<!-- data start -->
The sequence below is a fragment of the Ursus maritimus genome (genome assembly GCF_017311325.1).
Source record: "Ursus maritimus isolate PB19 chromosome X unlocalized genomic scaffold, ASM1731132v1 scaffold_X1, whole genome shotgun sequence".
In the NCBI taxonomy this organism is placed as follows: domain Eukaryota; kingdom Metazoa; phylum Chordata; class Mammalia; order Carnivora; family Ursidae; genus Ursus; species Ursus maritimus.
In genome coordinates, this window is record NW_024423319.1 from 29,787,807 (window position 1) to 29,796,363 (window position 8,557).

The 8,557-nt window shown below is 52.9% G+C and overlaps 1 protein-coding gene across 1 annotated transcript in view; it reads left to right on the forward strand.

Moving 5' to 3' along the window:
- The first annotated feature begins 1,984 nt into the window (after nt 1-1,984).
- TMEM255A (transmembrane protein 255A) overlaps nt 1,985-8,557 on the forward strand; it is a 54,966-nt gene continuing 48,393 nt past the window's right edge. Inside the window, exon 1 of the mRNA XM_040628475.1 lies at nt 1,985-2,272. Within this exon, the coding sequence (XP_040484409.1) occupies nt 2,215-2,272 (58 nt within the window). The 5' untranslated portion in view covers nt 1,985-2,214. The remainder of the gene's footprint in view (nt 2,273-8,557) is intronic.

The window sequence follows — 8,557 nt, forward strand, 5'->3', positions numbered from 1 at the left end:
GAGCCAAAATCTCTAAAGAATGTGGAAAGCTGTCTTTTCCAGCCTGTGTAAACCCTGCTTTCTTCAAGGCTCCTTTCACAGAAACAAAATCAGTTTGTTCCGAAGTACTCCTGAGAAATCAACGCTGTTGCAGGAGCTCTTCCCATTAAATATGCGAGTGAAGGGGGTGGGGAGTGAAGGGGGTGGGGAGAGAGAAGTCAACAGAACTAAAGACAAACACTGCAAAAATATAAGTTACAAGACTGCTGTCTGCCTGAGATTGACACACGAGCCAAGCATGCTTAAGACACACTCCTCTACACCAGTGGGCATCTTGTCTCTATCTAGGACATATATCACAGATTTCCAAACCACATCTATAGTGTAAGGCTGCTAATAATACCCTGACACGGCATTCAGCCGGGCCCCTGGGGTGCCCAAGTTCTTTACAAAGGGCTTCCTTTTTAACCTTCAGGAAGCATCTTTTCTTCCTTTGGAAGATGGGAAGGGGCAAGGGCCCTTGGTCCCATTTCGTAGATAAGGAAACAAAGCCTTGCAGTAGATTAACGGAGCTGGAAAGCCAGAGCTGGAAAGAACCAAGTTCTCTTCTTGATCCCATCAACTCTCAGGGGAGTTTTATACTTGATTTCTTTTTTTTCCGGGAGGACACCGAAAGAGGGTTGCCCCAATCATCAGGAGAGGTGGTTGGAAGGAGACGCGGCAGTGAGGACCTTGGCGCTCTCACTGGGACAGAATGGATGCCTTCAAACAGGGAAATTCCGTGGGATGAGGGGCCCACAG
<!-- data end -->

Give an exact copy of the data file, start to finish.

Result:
The sequence below is a fragment of the Ursus maritimus genome (genome assembly GCF_017311325.1).
Source record: "Ursus maritimus isolate PB19 chromosome X unlocalized genomic scaffold, ASM1731132v1 scaffold_X1, whole genome shotgun sequence".
In the NCBI taxonomy this organism is placed as follows: domain Eukaryota; kingdom Metazoa; phylum Chordata; class Mammalia; order Carnivora; family Ursidae; genus Ursus; species Ursus maritimus.
In genome coordinates, this window is record NW_024423319.1 from 29,787,807 (window position 1) to 29,796,363 (window position 8,557).

The 8,557-nt window shown below is 52.9% G+C and overlaps 1 protein-coding gene across 1 annotated transcript in view; it reads left to right on the forward strand.

Moving 5' to 3' along the window:
- The first annotated feature begins 1,984 nt into the window (after nt 1-1,984).
- TMEM255A (transmembrane protein 255A) overlaps nt 1,985-8,557 on the forward strand; it is a 54,966-nt gene continuing 48,393 nt past the window's right edge. Inside the window, exon 1 of the mRNA XM_040628475.1 lies at nt 1,985-2,272. Within this exon, the coding sequence (XP_040484409.1) occupies nt 2,215-2,272 (58 nt within the window). The 5' untranslated portion in view covers nt 1,985-2,214. The remainder of the gene's footprint in view (nt 2,273-8,557) is intronic.

The window sequence follows — 8,557 nt, forward strand, 5'->3', positions numbered from 1 at the left end:
GAGCCAAAATCTCTAAAGAATGTGGAAAGCTGTCTTTTCCAGCCTGTGTAAACCCTGCTTTCTTCAAGGCTCCTTTCACAGAAACAAAATCAGTTTGTTCCGAAGTACTCCTGAGAAATCAACGCTGTTGCAGGAGCTCTTCCCATTAAATATGCGAGTGAAGGGGGTGGGGAGTGAAGGGGGTGGGGAGAGAGAAGTCAACAGAACTAAAGACAAACACTGCAAAAATATAAGTTACAAGACTGCTGTCTGCCTGAGATTGACACACGAGCCAAGCATGCTTAAGACACACTCCTCTACACCAGTGGGCATCTTGTCTCTATCTAGGACATATATCACAGATTTCCAAACCACATCTATAGTGTAAGGCTGCTAATAATACCCTGACACGGCATTCAGCCGGGCCCCTGGGGTGCCCAAGTTCTTTACAAAGGGCTTCCTTTTTAACCTTCAGGAAGCATCTTTTCTTCCTTTGGAAGATGGGAAGGGGCAAGGGCCCTTGGTCCCATTTCGTAGATAAGGAAACAAAGCCTTGCAGTAGATTAACGGAGCTGGAAAGCCAGAGCTGGAAAGAACCAAGTTCTCTTCTTGATCCCATCAACTCTCAGGGGAGTTTTATACTTGATTTCTTTTTTTTCCGGGAGGACACCGAAAGAGGGTTGCCCCAATCATCAGGAGAGGTGGTTGGAAGGAGACGCGGCAGTGAGGACCTTGGCGCTCTCACTGGGACAGAATGGATGCCTTCAAACAGGGAAATTCCGTGGGATGAGGGGCCCACAG